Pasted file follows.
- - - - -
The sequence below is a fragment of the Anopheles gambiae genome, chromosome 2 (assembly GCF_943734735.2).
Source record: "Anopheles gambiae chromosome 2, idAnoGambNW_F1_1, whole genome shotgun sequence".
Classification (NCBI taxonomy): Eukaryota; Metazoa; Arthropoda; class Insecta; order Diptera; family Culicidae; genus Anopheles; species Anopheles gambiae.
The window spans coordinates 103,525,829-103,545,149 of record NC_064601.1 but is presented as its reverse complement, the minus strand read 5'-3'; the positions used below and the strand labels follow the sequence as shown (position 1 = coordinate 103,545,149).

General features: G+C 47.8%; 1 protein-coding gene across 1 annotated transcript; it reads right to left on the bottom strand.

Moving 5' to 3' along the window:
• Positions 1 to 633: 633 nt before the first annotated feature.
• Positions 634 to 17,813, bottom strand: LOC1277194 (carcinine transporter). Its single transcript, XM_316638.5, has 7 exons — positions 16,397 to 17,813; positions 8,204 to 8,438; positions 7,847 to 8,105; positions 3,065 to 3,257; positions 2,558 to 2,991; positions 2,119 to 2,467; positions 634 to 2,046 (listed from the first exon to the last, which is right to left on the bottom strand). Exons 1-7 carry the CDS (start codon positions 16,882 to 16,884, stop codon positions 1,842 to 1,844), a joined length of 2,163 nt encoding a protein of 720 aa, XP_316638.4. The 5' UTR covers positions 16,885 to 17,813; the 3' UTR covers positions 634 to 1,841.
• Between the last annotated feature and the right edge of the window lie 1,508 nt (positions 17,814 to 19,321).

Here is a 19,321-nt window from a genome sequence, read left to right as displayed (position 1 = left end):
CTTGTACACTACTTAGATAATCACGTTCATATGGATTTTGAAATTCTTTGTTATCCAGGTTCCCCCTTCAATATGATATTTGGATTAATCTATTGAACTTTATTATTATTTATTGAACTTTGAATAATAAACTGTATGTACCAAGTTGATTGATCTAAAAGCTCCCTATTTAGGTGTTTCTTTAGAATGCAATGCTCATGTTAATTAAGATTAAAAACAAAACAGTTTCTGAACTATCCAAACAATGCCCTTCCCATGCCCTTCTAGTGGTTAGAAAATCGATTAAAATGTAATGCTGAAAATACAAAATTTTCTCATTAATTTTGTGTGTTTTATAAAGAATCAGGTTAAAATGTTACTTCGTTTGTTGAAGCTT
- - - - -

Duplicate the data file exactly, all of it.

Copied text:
The sequence below is a fragment of the Anopheles gambiae genome, chromosome 2 (assembly GCF_943734735.2).
Source record: "Anopheles gambiae chromosome 2, idAnoGambNW_F1_1, whole genome shotgun sequence".
Classification (NCBI taxonomy): Eukaryota; Metazoa; Arthropoda; class Insecta; order Diptera; family Culicidae; genus Anopheles; species Anopheles gambiae.
The window spans coordinates 103,525,829-103,545,149 of record NC_064601.1 but is presented as its reverse complement, the minus strand read 5'-3'; the positions used below and the strand labels follow the sequence as shown (position 1 = coordinate 103,545,149).

General features: G+C 47.8%; 1 protein-coding gene across 1 annotated transcript; it reads right to left on the bottom strand.

Moving 5' to 3' along the window:
• Positions 1 to 633: 633 nt before the first annotated feature.
• Positions 634 to 17,813, bottom strand: LOC1277194 (carcinine transporter). Its single transcript, XM_316638.5, has 7 exons — positions 16,397 to 17,813; positions 8,204 to 8,438; positions 7,847 to 8,105; positions 3,065 to 3,257; positions 2,558 to 2,991; positions 2,119 to 2,467; positions 634 to 2,046 (listed from the first exon to the last, which is right to left on the bottom strand). Exons 1-7 carry the CDS (start codon positions 16,882 to 16,884, stop codon positions 1,842 to 1,844), a joined length of 2,163 nt encoding a protein of 720 aa, XP_316638.4. The 5' UTR covers positions 16,885 to 17,813; the 3' UTR covers positions 634 to 1,841.
• Between the last annotated feature and the right edge of the window lie 1,508 nt (positions 17,814 to 19,321).

Here is a 19,321-nt window from a genome sequence, read left to right as displayed (position 1 = left end):
CTTGTACACTACTTAGATAATCACGTTCATATGGATTTTGAAATTCTTTGTTATCCAGGTTCCCCCTTCAATATGATATTTGGATTAATCTATTGAACTTTATTATTATTTATTGAACTTTGAATAATAAACTGTATGTACCAAGTTGATTGATCTAAAAGCTCCCTATTTAGGTGTTTCTTTAGAATGCAATGCTCATGTTAATTAAGATTAAAAACAAAACAGTTTCTGAACTATCCAAACAATGCCCTTCCCATGCCCTTCTAGTGGTTAGAAAATCGATTAAAATGTAATGCTGAAAATACAAAATTTTCTCATTAATTTTGTGTGTTTTATAAAGAATCAGGTTAAAATGTTACTTCGTTTGTTGAAGCTT